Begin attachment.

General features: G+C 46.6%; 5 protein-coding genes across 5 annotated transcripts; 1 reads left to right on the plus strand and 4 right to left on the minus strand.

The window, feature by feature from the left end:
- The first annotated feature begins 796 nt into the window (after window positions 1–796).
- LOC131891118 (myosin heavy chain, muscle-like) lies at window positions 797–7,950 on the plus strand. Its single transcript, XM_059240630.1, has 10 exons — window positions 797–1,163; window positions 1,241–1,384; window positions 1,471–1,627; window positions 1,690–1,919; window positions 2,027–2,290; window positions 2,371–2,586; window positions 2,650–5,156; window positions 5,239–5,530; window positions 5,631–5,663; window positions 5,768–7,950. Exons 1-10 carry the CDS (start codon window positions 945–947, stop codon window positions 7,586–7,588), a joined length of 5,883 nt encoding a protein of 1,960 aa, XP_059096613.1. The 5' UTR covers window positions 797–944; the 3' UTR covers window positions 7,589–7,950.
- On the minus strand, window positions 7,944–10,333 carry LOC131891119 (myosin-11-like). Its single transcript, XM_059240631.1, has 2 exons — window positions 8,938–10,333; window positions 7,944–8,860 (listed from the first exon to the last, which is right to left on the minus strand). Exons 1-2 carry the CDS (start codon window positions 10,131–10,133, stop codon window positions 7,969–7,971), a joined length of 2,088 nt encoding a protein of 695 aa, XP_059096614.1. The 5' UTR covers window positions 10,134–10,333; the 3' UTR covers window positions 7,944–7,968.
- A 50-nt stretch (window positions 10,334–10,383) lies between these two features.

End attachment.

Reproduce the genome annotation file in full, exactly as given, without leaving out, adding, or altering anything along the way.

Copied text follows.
General features: G+C 46.6%; 5 protein-coding genes across 5 annotated transcripts; 1 reads left to right on the plus strand and 4 right to left on the minus strand.

The window, feature by feature from the left end:
- The first annotated feature begins 796 nt into the window (after window positions 1–796).
- LOC131891118 (myosin heavy chain, muscle-like) lies at window positions 797–7,950 on the plus strand. Its single transcript, XM_059240630.1, has 10 exons — window positions 797–1,163; window positions 1,241–1,384; window positions 1,471–1,627; window positions 1,690–1,919; window positions 2,027–2,290; window positions 2,371–2,586; window positions 2,650–5,156; window positions 5,239–5,530; window positions 5,631–5,663; window positions 5,768–7,950. Exons 1-10 carry the CDS (start codon window positions 945–947, stop codon window positions 7,586–7,588), a joined length of 5,883 nt encoding a protein of 1,960 aa, XP_059096613.1. The 5' UTR covers window positions 797–944; the 3' UTR covers window positions 7,589–7,950.
- On the minus strand, window positions 7,944–10,333 carry LOC131891119 (myosin-11-like). Its single transcript, XM_059240631.1, has 2 exons — window positions 8,938–10,333; window positions 7,944–8,860 (listed from the first exon to the last, which is right to left on the minus strand). Exons 1-2 carry the CDS (start codon window positions 10,131–10,133, stop codon window positions 7,969–7,971), a joined length of 2,088 nt encoding a protein of 695 aa, XP_059096614.1. The 5' UTR covers window positions 10,134–10,333; the 3' UTR covers window positions 7,944–7,968.
- A 50-nt stretch (window positions 10,334–10,383) lies between these two features.